I am not putting forth any derivation of linguistic neocolonialism, or a hypothetical linguistic version of Lusotropicalism, which in any way could lusitanize the African or the Brazilian, or Brazilianize the Portuguese, erasing differences and assimilating all variants. Quite the contrary, it is a matter of officially recognizing that, irrespective of the variant spoken by the instructor, the Portuguese language is a rich set of variants. And that this is a diversity with which students most often do want to contact.
Specifically, what I reject is the desire to divide and conquer, somewhat artificially, what cannot so easily be divided, following national boundaries and ignoring the very diversity within these spaces . . . often for nationalistic reasons, or to “defend” our turf, or because we might not be acquainted with the other variants.
What I support, therefore, is an unequivocal call for the simple designation of Portuguese to be used in our language courses, regardless of the nationality or accent of those who teach them, and that such a designation may reflect a truly plurinational approach, that puts students in touch with a variety of discourses from different regions, through video and audio samples. Regarding this topic, a study in 2012 suggested that one of the reasons for the growth of the Portuguese programs in the USA, at the time, was the creation of new textbooks, including Ponto de encontro, which lists side by side different variants; possibly it was not only that the book had a better pedagogic approach, but also that it showed students a diversity of variants, thus enriching the process (Milleret 2012: 140).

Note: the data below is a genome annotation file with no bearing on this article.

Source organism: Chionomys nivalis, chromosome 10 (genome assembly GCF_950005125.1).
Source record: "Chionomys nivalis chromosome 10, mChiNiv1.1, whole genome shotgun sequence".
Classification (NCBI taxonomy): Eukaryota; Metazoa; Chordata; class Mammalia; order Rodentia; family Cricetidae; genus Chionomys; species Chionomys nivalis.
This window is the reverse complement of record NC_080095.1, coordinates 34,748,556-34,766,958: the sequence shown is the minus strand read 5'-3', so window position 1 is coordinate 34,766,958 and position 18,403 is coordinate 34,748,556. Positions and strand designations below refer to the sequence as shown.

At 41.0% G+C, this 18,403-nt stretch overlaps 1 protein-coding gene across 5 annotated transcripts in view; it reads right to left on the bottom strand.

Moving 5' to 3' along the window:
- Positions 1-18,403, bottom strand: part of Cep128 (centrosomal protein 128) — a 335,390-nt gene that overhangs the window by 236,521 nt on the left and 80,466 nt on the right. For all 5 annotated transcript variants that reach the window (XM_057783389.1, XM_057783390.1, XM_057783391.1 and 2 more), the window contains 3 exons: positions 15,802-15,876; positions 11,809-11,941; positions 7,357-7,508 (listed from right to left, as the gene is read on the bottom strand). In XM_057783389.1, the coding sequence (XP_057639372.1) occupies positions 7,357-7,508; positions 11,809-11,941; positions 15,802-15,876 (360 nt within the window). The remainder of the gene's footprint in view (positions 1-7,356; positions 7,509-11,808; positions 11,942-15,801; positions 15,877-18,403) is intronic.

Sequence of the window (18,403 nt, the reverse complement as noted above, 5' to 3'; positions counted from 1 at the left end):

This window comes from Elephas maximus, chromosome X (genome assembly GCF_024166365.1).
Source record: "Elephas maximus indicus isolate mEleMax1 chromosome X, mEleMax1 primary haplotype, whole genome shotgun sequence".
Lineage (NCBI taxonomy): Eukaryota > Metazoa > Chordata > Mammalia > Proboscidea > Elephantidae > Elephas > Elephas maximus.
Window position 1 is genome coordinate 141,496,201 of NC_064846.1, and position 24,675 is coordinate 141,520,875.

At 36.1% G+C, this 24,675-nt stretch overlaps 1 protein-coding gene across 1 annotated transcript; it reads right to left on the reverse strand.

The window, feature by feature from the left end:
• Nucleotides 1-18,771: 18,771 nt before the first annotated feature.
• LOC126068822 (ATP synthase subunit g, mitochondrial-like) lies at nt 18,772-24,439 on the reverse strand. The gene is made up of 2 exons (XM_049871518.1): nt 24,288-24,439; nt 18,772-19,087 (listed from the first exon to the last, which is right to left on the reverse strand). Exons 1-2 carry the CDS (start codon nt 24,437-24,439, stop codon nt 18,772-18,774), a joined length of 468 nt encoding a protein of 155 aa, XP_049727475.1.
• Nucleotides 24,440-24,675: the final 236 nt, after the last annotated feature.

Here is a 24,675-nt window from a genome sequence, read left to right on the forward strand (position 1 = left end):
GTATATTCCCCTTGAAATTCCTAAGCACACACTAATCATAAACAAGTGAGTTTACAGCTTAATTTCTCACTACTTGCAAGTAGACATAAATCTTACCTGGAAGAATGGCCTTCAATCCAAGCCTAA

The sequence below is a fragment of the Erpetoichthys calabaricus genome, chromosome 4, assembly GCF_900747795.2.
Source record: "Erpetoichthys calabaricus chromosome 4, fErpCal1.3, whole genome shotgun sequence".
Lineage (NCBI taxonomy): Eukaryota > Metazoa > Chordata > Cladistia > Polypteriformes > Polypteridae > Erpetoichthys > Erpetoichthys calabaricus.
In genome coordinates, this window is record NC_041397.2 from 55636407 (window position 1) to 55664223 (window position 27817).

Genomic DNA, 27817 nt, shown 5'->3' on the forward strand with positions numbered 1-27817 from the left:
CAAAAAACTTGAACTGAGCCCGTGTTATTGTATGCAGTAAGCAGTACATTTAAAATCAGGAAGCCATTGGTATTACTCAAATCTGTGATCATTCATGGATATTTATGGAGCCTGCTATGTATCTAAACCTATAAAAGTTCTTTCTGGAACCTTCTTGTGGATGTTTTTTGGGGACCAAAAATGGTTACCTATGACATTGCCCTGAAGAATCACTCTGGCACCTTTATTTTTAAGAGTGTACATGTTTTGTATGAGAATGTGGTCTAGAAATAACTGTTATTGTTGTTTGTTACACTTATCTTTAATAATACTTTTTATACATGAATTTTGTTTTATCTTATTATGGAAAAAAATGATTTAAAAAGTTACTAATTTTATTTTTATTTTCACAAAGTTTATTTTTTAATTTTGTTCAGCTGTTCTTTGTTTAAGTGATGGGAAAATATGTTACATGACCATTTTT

The simplicity and openness I advocate, of course, allows instructors to speak the variant that they know best, in absolute freedom. And it has the advantage of avoiding mindboggling situations, such as new instructors being required by their older peers to speak a specific variant and to adopt an accent that is not theirs, because that’s how their peers set up the program years before. For the colleagues in Spanish, a comparison would be to force an instructor who is a speaker of the Mexican variant to teach using the Castilian ‘z,’ because someone says that students really just want to go to Madrid and Barcelona for their study abroad programs, regardless of whether that is even true. This is nothing that we have not seen already, but it is something that continues to not make sense. In the very least, I would hope we could prevent instructors from “polishing” (irony intended) their beautifully diverse accents and eliminating the richness of their lexical diversity just so that they speak more closely to prestigious models.